|"Through her Eyes" 9 x 12 quick sketch of live model|
I used to think my ex mother-in-law was an old fuddyduddy. She was a rock hound, of all things, who spent precious time polishing stones. She also made fragile sand paintings inside of bottles that disappeared in a heartbeat if one of them got pushed over. She spent hours in her garden. Her house was an absolute dust bowl!
On a positive note, her grandchildren adored her and gathered around in joyful anticipation when she started one of her “projects.”
I thought of her the other day as I gathered still more poinciana seed pods to add to my collection. “Have I reached that predictable time of life,” I wondered, “when simple things seem much more precious than the purchased junk we usually settle on to clutter our lives?”
Out of guilt, I did try to neaten up my seed collection; more for those who would look askance at my seldom used dining room table which is now covered with beautiful “finds” from the fields and walkways where I exercise.
|"Mother and Child" 8 x 10 print|
My ex mother-in-law had it right. She would rather spend her days in the garden and out in nature than cleaning a house that grows dusty each day and needs to be cleaned again and again to keep it pristine. She was part of a culture that believed frivolity and self-indulgence were sinful. Artistic endeavors were frowned upon.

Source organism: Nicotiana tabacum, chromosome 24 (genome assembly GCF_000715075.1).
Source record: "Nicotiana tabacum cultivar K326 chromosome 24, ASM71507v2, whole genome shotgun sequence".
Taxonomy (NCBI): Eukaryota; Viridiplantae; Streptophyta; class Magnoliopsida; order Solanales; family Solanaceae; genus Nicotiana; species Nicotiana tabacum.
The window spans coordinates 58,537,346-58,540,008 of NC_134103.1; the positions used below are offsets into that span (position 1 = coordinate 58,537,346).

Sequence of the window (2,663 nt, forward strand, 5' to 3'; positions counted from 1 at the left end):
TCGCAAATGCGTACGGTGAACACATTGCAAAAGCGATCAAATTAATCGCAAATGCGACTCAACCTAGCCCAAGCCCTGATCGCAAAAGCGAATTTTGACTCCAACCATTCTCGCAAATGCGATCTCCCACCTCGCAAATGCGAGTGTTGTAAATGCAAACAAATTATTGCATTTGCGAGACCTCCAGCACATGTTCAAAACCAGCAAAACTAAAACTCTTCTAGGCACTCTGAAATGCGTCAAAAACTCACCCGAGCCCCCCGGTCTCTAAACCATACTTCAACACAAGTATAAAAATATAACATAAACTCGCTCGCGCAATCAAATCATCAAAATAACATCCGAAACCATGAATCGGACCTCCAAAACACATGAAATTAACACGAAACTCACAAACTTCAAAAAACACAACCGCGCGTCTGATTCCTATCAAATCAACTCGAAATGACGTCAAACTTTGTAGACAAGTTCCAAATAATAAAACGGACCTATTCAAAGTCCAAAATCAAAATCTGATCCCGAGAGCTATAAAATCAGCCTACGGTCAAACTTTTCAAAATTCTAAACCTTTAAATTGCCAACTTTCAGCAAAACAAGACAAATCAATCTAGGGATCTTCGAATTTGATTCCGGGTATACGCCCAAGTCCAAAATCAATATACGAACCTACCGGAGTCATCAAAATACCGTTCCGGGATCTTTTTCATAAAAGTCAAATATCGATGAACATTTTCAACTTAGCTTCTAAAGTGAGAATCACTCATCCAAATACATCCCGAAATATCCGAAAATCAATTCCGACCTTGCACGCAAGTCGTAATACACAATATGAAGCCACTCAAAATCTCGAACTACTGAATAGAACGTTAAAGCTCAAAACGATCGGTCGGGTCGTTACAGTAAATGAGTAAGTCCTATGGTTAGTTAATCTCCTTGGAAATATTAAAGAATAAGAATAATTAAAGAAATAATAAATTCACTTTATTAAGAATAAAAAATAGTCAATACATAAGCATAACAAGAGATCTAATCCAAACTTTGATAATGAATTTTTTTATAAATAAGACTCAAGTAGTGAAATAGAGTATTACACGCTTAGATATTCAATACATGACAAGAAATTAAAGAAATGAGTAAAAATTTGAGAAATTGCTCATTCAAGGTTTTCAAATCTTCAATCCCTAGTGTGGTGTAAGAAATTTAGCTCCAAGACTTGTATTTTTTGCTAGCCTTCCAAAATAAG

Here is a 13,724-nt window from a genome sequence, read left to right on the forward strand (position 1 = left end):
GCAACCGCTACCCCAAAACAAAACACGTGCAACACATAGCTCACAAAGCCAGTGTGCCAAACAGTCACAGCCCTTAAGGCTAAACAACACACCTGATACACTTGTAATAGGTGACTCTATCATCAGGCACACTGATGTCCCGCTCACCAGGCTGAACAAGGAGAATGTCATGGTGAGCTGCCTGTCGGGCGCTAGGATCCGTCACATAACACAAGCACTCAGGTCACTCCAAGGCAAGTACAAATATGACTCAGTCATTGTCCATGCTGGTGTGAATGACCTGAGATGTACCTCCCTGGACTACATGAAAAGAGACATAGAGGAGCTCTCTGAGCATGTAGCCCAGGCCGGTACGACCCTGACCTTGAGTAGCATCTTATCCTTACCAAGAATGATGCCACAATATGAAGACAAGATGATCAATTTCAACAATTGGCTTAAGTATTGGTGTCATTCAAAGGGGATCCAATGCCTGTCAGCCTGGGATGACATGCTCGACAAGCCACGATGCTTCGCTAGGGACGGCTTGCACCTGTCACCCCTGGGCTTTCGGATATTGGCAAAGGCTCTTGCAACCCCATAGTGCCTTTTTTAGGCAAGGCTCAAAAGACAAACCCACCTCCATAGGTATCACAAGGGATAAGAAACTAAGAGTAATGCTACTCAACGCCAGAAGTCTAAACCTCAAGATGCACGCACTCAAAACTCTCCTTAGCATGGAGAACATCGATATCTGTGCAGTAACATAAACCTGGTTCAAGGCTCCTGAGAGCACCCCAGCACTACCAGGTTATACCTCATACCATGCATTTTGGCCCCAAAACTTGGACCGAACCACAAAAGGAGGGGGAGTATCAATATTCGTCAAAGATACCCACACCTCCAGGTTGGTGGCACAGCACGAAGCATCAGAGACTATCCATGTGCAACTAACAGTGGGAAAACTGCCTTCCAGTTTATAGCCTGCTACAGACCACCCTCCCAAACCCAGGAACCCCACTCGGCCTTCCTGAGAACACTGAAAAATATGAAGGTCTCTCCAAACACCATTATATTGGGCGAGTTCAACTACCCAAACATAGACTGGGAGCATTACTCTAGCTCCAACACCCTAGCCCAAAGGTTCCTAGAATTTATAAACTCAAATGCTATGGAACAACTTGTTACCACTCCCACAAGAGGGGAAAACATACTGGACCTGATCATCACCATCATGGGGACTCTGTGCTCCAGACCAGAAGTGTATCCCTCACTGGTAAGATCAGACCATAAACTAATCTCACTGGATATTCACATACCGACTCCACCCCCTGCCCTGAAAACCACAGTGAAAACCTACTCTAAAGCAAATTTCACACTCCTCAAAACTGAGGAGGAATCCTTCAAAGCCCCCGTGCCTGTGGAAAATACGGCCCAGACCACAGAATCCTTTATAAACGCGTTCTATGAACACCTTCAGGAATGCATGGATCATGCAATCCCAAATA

In her day, she may have been a frustrated closet artist. Her stone jewelry and sand paintings were cherished by many. She emptied her heart into each piece and used her fingers to create things from nature that others may have considered useful and practical.
There was no guilt in leaving her cleaning behind to work in the garden, to cull the weeds that needed tending to or the people at church or in her family who needed her. “Idle hands are the devil’s workshop,” she’d been taught and so hers were busy all the day long.
I feel closer to her today than I did back then when she scrutinized my habits and frowned upon those times of relaxation as if they were sinful. Today, at long last, I understand her. I feel a kinship with her yearnings; probably many of them unfulfilled. She would never have admitted it, but she was an artist in her heart of hearts.
|"Siesta" drawing with digital color|
The wasted moments of our lives do go by in a heartbeat. Soon we all grow old and in the looking back we wonder what we’ve missed? In hind sight, the tender moments spent with a child are far more precious than the accolades of others that are fleeting and fickle. The ticktock of the clock sounds louder with age, and we wish we could squeeze every drop of laughter and sunshine into that place within that holds them dear.
Now I watch the dust settle and rise on the furniture and the baseboards while I capture some fleeting thought that may burgeon into a masterpiece that only I can see. I listen to the critics and hold my tongue. Imperfect, they imply, but before me I see yesterdays trail of tears melting onto canvas or paper in a colorful crescendo of joy.
Eat your heart out, I think quietly; this one’s for me!
|"Release -- my Trail of Tears" 24 x 30 canvas (side panels available)|
Below is the most amazing works of art you’ll ever see. It seems like a secret the artist wishes to reveal to you piece by piece.